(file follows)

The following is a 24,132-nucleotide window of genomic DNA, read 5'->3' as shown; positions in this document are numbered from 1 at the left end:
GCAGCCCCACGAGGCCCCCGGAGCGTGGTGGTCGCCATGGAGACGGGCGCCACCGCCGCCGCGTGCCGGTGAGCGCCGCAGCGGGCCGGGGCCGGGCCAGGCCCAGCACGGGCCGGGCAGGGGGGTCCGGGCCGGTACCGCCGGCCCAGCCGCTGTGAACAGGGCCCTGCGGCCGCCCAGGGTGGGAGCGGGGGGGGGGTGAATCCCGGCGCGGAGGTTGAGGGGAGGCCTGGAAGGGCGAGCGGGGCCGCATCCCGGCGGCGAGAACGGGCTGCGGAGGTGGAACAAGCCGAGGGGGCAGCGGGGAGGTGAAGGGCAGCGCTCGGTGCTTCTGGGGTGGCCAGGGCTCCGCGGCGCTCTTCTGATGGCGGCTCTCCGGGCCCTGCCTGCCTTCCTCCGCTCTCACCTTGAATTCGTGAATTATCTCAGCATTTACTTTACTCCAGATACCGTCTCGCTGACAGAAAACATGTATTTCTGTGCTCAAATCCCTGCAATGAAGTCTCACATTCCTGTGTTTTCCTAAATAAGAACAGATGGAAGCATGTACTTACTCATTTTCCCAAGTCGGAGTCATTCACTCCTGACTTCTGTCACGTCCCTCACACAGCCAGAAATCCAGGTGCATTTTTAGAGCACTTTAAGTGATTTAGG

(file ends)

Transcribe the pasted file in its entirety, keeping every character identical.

The following is a 24,132-nucleotide window of genomic DNA, read 5'->3' as shown; positions in this document are numbered from 1 at the left end:
GCAGCCCCACGAGGCCCCCGGAGCGTGGTGGTCGCCATGGAGACGGGCGCCACCGCCGCCGCGTGCCGGTGAGCGCCGCAGCGGGCCGGGGCCGGGCCAGGCCCAGCACGGGCCGGGCAGGGGGGTCCGGGCCGGTACCGCCGGCCCAGCCGCTGTGAACAGGGCCCTGCGGCCGCCCAGGGTGGGAGCGGGGGGGGGGTGAATCCCGGCGCGGAGGTTGAGGGGAGGCCTGGAAGGGCGAGCGGGGCCGCATCCCGGCGGCGAGAACGGGCTGCGGAGGTGGAACAAGCCGAGGGGGCAGCGGGGAGGTGAAGGGCAGCGCTCGGTGCTTCTGGGGTGGCCAGGGCTCCGCGGCGCTCTTCTGATGGCGGCTCTCCGGGCCCTGCCTGCCTTCCTCCGCTCTCACCTTGAATTCGTGAATTATCTCAGCATTTACTTTACTCCAGATACCGTCTCGCTGACAGAAAACATGTATTTCTGTGCTCAAATCCCTGCAATGAAGTCTCACATTCCTGTGTTTTCCTAAATAAGAACAGATGGAAGCATGTACTTACTCATTTTCCCAAGTCGGAGTCATTCACTCCTGACTTCTGTCACGTCCCTCACACAGCCAGAAATCCAGGTGCATTTTTAGAGCACTTTAAGTGATTTAGG